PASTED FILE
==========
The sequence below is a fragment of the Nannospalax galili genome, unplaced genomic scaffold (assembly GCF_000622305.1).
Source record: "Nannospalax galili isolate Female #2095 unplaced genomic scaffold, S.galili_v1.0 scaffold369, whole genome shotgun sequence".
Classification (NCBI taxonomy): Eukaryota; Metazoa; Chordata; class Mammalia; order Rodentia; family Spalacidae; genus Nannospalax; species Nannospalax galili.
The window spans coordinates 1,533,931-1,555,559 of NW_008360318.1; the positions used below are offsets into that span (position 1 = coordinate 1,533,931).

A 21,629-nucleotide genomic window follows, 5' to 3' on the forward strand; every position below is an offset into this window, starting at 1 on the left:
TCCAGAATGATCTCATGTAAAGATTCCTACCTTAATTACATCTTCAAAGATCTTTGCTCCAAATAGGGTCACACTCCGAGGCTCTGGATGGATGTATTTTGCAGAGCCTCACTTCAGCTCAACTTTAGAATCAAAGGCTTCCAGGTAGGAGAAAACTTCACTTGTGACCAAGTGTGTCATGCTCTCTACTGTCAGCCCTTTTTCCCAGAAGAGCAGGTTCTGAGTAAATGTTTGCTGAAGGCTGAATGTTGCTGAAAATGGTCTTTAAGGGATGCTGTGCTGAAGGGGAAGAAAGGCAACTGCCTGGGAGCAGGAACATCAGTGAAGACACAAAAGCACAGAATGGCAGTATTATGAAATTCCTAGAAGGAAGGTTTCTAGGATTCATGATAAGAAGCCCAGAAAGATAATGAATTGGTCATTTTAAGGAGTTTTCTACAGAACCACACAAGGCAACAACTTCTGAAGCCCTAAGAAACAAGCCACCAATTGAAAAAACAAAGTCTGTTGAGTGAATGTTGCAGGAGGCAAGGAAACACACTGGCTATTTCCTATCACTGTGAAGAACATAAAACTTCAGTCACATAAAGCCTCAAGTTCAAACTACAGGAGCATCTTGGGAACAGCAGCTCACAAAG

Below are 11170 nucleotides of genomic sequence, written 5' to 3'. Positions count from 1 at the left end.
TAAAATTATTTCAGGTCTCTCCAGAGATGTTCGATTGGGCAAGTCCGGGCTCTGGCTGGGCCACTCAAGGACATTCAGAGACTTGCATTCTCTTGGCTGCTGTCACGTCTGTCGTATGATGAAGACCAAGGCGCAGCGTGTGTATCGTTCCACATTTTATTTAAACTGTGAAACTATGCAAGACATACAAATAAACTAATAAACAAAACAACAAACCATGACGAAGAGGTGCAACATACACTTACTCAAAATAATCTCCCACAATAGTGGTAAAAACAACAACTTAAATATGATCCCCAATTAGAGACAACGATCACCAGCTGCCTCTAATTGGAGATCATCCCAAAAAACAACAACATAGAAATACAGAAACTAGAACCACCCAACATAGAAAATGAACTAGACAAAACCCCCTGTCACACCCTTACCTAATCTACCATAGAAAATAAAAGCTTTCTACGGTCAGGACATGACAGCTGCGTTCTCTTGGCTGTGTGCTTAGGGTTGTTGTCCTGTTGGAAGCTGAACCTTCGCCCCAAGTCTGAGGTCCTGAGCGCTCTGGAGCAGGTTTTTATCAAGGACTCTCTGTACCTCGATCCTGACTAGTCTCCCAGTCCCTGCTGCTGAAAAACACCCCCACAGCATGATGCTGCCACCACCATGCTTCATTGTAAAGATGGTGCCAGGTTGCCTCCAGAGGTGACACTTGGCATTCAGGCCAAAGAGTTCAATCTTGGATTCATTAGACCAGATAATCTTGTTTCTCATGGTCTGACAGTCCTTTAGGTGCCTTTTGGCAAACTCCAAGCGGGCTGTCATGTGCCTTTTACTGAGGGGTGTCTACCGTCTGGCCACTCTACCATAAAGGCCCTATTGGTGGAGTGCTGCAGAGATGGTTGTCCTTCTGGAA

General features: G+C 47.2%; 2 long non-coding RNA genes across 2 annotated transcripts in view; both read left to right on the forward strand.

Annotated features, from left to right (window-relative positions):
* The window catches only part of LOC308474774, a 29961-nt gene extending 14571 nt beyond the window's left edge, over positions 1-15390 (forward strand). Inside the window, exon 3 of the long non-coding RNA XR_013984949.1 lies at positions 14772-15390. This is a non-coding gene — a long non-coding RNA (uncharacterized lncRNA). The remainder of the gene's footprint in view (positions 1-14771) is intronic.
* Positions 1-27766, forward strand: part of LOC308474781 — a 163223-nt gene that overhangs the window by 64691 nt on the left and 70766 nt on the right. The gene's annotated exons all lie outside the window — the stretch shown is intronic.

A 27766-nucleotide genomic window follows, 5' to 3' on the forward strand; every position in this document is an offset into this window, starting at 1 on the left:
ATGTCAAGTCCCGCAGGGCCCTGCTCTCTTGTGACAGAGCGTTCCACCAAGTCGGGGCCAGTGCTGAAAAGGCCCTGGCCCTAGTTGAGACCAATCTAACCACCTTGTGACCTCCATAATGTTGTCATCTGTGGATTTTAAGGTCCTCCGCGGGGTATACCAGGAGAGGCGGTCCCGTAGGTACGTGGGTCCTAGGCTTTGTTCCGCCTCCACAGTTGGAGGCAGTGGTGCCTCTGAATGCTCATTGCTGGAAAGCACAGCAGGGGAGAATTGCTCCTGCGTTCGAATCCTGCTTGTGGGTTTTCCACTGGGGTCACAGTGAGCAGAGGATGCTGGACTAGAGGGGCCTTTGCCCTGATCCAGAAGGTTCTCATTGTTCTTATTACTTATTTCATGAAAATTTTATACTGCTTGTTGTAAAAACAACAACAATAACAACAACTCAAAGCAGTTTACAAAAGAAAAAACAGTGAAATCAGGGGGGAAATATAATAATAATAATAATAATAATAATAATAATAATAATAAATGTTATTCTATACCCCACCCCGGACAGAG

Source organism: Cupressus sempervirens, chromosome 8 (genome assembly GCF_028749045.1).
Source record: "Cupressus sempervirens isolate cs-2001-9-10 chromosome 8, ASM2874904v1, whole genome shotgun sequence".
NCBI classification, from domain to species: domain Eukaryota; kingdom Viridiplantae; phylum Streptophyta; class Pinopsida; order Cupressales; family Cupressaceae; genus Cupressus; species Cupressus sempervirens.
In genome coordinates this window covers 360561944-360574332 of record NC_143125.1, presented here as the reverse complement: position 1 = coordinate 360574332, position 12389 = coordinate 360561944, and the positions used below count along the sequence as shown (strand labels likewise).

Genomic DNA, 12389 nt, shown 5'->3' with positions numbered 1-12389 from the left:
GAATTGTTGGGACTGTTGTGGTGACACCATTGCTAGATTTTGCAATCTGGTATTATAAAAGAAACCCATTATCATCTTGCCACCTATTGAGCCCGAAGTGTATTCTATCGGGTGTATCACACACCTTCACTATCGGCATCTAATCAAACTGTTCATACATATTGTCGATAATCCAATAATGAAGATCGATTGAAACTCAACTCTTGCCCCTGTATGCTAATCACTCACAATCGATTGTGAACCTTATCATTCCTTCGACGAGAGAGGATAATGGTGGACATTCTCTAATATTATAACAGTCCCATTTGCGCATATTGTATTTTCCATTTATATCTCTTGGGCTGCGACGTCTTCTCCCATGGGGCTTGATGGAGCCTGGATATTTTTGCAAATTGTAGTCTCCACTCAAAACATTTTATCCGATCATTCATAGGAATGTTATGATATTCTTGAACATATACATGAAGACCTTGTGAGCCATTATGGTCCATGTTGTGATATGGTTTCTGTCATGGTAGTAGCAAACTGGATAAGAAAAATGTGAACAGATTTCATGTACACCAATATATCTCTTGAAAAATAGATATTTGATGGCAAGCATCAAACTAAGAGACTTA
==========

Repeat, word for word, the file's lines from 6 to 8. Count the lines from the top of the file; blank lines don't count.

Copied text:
TCCAGAATGATCTCATGTAAAGATTCCTACCTTAATTACATCTTCAAAGATCTTTGCTCCAAATAGGGTCACACTCCGAGGCTCTGGATGGATGTATTTTGCAGAGCCTCACTTCAGCTCAACTTTAGAATCAAAGGCTTCCAGGTAGGAGAAAACTTCACTTGTGACCAAGTGTGTCATGCTCTCTACTGTCAGCCCTTTTTCCCAGAAGAGCAGGTTCTGAGTAAATGTTTGCTGAAGGCTGAATGTTGCTGAAAATGGTCTTTAAGGGATGCTGTGCTGAAGGGGAAGAAAGGCAACTGCCTGGGAGCAGGAACATCAGTGAAGACACAAAAGCACAGAATGGCAGTATTATGAAATTCCTAGAAGGAAGGTTTCTAGGATTCATGATAAGAAGCCCAGAAAGATAATGAATTGGTCATTTTAAGGAGTTTTCTACAGAACCACACAAGGCAACAACTTCTGAAGCCCTAAGAAACAAGCCACCAATTGAAAAAACAAAGTCTGTTGAGTGAATGTTGCAGGAGGCAAGGAAACACACTGGCTATTTCCTATCACTGTGAAGAACATAAAACTTCAGTCACATAAAGCCTCAAGTTCAAACTACAGGAGCATCTTGGGAACAGCAGCTCACAAAG

Below are 11170 nucleotides of genomic sequence, written 5' to 3'. Positions count from 1 at the left end.
TAAAATTATTTCAGGTCTCTCCAGAGATGTTCGATTGGGCAAGTCCGGGCTCTGGCTGGGCCACTCAAGGACATTCAGAGACTTGCATTCTCTTGGCTGCTGTCACGTCTGTCGTATGATGAAGACCAAGGCGCAGCGTGTGTATCGTTCCACATTTTATTTAAACTGTGAAACTATGCAAGACATACAAATAAACTAATAAACAAAACAACAAACCATGACGAAGAGGTGCAACATACACTTACTCAAAATAATCTCCCACAATAGTGGTAAAAACAACAACTTAAATATGATCCCCAATTAGAGACAACGATCACCAGCTGCCTCTAATTGGAGATCATCCCAAAAAACAACAACATAGAAATACAGAAACTAGAACCACCCAACATAGAAAATGAACTAGACAAAACCCCCTGTCACACCCTTACCTAATCTACCATAGAAAATAAAAGCTTTCTACGGTCAGGACATGACAGCTGCGTTCTCTTGGCTGTGTGCTTAGGGTTGTTGTCCTGTTGGAAGCTGAACCTTCGCCCCAAGTCTGAGGTCCTGAGCGCTCTGGAGCAGGTTTTTATCAAGGACTCTCTGTACCTCGATCCTGACTAGTCTCCCAGTCCCTGCTGCTGAAAAACACCCCCACAGCATGATGCTGCCACCACCATGCTTCATTGTAAAGATGGTGCCAGGTTGCCTCCAGAGGTGACACTTGGCATTCAGGCCAAAGAGTTCAATCTTGGATTCATTAGACCAGATAATCTTGTTTCTCATGGTCTGACAGTCCTTTAGGTGCCTTTTGGCAAACTCCAAGCGGGCTGTCATGTGCCTTTTACTGAGGGGTGTCTACCGTCTGGCCACTCTACCATAAAGGCCCTATTGGTGGAGTGCTGCAGAGATGGTTGTCCTTCTGGAA